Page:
A little-known fact about the University of Wisconsin, Madison is their emphasis on fish research. In fact, according to an Isthmus article, the university uses and keeps over 400,000 fish: more than the rest of their three dozen species combined. The University of Wisconsin’s research on fish is extensive, and scales from regulating the waterways they travel through to the invasive dangers they face.
In America, fisheries are managed on a state by state basis. This means that each individual state takes its own data and sets its own rules as to what sort of fish can be caught and to what extent the permitted fishes can be harvested. Sometimes this system works well, but many times the spotty data available on fish populations and migrations leads to inconsistencies in state regulation.
Take for example the case of the American paddlefish (above, courtesy of Wikimedia Commons and the US Fish and Wildlife Service), which is vital to the international caviar industry and thus is a very valuable fish. They are known to live in the Ohio River, which has banks on both the states of Ohio and Kentucky. In Ohio, fishermen and fisheries are prohibited from catching paddlefish, which are classified as “threatened.” However, no such regulation exists in Kentucky, and in fact paddlefish are harvested for caviar on that side of the river. As one might guess, inconsistencies like this are often the root of and legal issues. For instance, some fishermen from Kentucky “got in huge trouble” with some Ohio officials earlier this year for paddlefish fishing, according to University of Michigan postdoctoral fellow Brenda Pracheil.
Pracheil believes the solution is to implement “swimways,” which would help monitor the population and migration patterns of river-traveling fish. Similar constructs called flyways are already implemented to track bird movement, and Pracheil thinks it is now necessary to extend the practice to fish. She and her UW lab are working on compiling such a database to allow for uniform fishing regulations and a better understanding of annual fish behavior.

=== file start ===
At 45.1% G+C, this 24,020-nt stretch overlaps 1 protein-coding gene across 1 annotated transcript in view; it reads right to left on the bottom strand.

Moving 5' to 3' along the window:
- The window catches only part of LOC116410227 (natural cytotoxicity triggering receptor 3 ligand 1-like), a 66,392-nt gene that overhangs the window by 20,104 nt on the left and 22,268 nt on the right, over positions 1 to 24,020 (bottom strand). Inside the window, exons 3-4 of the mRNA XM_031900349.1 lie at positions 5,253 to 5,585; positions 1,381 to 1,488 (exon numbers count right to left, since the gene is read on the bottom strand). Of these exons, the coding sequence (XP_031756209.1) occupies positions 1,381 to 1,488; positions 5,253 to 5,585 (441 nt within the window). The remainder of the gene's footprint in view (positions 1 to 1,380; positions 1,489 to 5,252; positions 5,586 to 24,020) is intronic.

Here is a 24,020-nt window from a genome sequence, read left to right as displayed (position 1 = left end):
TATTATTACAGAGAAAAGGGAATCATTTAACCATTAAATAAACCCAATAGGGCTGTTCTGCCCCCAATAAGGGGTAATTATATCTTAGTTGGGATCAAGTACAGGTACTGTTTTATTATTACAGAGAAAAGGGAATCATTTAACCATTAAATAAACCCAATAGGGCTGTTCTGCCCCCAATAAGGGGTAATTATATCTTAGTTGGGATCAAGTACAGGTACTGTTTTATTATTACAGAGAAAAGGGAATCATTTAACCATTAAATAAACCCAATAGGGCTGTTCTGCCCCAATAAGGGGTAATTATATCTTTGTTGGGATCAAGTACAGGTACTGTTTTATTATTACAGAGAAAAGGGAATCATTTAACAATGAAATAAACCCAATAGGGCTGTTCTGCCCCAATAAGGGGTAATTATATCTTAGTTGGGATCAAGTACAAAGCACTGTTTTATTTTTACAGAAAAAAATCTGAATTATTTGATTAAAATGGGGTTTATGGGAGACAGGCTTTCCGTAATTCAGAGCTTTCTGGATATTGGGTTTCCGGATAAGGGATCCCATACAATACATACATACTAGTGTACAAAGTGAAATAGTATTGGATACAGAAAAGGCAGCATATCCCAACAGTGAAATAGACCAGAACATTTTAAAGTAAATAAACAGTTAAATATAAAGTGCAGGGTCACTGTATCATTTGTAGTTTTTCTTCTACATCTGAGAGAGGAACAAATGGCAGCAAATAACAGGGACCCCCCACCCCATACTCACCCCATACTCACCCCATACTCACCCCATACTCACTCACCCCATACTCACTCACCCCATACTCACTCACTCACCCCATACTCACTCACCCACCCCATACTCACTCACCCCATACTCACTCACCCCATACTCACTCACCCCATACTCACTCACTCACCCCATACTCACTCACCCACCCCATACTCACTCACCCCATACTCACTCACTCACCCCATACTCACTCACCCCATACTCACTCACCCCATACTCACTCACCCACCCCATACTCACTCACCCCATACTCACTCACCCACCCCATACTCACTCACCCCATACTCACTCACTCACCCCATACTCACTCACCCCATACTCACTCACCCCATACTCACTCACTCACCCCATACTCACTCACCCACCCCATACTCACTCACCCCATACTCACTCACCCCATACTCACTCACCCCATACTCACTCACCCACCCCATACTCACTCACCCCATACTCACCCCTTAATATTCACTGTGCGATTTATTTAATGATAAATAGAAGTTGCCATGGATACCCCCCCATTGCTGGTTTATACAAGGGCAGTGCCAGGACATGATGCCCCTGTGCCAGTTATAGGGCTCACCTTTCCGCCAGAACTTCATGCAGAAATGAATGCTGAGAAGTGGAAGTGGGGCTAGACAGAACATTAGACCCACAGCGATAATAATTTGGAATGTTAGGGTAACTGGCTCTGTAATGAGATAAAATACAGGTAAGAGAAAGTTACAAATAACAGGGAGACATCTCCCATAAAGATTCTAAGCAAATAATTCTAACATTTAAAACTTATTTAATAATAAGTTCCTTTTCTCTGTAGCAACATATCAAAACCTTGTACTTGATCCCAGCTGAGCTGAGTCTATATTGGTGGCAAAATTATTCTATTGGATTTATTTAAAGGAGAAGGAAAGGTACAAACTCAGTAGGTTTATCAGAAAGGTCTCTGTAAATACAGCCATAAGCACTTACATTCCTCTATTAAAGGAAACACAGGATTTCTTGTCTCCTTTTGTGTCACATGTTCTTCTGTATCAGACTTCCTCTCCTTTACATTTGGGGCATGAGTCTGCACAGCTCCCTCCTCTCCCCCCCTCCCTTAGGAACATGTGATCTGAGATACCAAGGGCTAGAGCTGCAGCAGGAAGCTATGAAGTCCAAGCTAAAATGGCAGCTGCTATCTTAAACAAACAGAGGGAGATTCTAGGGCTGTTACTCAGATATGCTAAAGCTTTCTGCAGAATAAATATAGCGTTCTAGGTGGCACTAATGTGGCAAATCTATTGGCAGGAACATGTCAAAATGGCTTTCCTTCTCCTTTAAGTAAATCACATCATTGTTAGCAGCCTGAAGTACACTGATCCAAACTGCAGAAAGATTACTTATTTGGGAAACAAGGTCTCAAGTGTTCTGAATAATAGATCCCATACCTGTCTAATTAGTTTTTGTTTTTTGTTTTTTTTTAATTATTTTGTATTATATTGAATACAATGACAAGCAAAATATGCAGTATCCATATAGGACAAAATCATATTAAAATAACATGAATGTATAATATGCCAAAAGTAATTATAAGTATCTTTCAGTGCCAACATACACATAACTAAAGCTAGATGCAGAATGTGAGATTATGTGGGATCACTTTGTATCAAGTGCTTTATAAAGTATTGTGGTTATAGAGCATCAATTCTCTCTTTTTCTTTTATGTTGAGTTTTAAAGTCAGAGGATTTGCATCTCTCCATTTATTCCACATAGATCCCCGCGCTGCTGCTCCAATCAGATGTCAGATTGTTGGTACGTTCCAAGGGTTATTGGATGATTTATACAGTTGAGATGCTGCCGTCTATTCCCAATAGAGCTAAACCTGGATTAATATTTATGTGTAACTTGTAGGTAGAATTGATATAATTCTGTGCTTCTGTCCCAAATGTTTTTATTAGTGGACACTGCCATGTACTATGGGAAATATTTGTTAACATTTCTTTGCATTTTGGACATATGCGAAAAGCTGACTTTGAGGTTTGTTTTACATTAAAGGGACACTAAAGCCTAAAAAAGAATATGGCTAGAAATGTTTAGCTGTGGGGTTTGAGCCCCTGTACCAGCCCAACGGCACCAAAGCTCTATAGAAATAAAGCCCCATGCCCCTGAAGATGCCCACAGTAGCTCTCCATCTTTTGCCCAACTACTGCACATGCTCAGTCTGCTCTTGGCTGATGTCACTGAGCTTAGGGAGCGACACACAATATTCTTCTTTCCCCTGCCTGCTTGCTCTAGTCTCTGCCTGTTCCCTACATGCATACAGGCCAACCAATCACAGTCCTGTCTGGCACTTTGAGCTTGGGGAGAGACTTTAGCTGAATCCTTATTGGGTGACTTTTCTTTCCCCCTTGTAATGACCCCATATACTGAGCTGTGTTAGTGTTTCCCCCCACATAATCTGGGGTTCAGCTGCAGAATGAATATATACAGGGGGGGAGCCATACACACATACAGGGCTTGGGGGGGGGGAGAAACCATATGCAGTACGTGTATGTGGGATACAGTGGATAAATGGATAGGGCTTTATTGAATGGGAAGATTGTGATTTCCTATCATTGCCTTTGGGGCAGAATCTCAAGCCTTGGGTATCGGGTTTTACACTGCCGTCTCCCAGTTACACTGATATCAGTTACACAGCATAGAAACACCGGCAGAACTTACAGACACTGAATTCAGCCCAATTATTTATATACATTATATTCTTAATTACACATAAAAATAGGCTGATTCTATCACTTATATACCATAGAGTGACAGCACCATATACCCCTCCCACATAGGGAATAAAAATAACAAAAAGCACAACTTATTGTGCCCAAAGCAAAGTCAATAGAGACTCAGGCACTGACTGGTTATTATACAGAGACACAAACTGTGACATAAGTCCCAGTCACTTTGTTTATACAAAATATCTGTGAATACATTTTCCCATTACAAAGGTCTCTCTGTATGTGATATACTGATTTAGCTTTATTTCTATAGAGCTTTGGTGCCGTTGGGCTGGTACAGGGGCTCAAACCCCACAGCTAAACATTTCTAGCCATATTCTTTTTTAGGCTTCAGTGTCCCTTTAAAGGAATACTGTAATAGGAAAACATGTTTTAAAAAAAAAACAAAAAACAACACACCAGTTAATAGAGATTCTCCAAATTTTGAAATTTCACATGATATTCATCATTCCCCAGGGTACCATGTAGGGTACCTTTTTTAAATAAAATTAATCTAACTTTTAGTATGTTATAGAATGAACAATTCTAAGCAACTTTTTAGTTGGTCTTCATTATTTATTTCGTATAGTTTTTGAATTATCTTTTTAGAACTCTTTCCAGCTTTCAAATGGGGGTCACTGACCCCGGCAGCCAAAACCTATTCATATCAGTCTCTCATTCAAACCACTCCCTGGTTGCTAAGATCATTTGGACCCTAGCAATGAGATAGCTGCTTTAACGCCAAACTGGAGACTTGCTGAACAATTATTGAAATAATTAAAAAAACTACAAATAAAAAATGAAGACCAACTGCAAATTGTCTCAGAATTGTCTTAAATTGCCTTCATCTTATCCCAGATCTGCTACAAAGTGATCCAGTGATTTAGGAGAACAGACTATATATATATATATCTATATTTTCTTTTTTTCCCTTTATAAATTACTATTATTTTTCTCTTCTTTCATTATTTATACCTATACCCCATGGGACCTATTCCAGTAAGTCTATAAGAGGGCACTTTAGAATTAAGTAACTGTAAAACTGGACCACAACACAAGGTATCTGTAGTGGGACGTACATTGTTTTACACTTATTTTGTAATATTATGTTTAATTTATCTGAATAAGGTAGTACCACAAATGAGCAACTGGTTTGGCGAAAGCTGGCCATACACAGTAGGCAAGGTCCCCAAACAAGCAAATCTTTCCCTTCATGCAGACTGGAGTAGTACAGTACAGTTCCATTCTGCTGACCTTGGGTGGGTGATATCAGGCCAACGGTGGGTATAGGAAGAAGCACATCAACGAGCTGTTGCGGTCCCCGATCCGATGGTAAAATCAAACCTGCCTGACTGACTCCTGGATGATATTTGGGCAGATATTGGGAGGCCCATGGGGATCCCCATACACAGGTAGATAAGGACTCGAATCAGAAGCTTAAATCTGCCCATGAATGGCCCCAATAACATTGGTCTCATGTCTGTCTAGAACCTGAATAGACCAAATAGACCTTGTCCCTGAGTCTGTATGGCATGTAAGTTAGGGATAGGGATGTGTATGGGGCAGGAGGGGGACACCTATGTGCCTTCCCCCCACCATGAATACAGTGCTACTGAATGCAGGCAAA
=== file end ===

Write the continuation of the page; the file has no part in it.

In the more tranquil lakes of northern Wisconsin, another drama is playing out, this time not between fishermen but between the fish themselves. Rainbow smelt, a small sardine-sized fish found in around 25 lakes in Wisconsin, are an invasive species that were accidentally introduced to the area some eighty years ago. They love cold water and so stay near the bottom of the lake. In the words of UW limnologist Jake Vander Zanden: “Normally, you have two distinct habitats, one at 40-45 degrees Fahrenheit at the bottom of the lake and another that is warmer at the top.”
What Vander Zanden and his team have found is that the only fish that depends on the lower, colder habitat is the rainbow smelt. So they came up with the logical and environmentally friendly idea of mixing the lake to make it uniformly warm. Six trampoline-sized membranes called GELIs, short for Gradual Entrainment Lake Inverters (pictured left, courtesy of crystallakemixing.com), were raised and lowered, stirring the water until the lake was effectively mixed. As Vander Zanden puts it in a recent UW article,
“This is actually a much more efficient lake mixing technology than current methods…We were able to bring the entire lake to about 70 degrees Fahrenheit.”
So far, the disturbance of their natural habitat has made the smelt more vulnerable to gulls and other predators, and the stress will likely inhibit their reproductive energy for the next breeding season. While the GELIs didn’t immediately kill off the rainbow smelt, they appear to be a step in the right direction. In addition, they provide researchers with an insight on the possible future effects of global warming.
The University of Wisconsin, Madison currently ranks fourth in public universities in terms of research and development funding at $1.1 billion. To read more about the university’s research and funding, please see our University of Wisconsin funding report, below.
Biotechnology Calendar, Inc. will be visiting the University of Wisconsin for two of our BioResearch Product Faire™ events next fall. Our Madison University Research Park BioResearch Product Faire™ will take place on September 4th, 2013, and then the next day will see our Madison BioResearch Product Faire™. Biotechnology Calendar is a full-service event marketing and planning company producing on-campus, life science research trade shows nationwide for the past 20 years. We plan and promote each event to bring the best products and services to campuses across the country, ensuring that scientists have access to the latest tools and technologies available for their research labs. You can reserve space at one of these Wisconsin events by using the buttons below, or to find a show closer to home, please look at our 2013 schedule.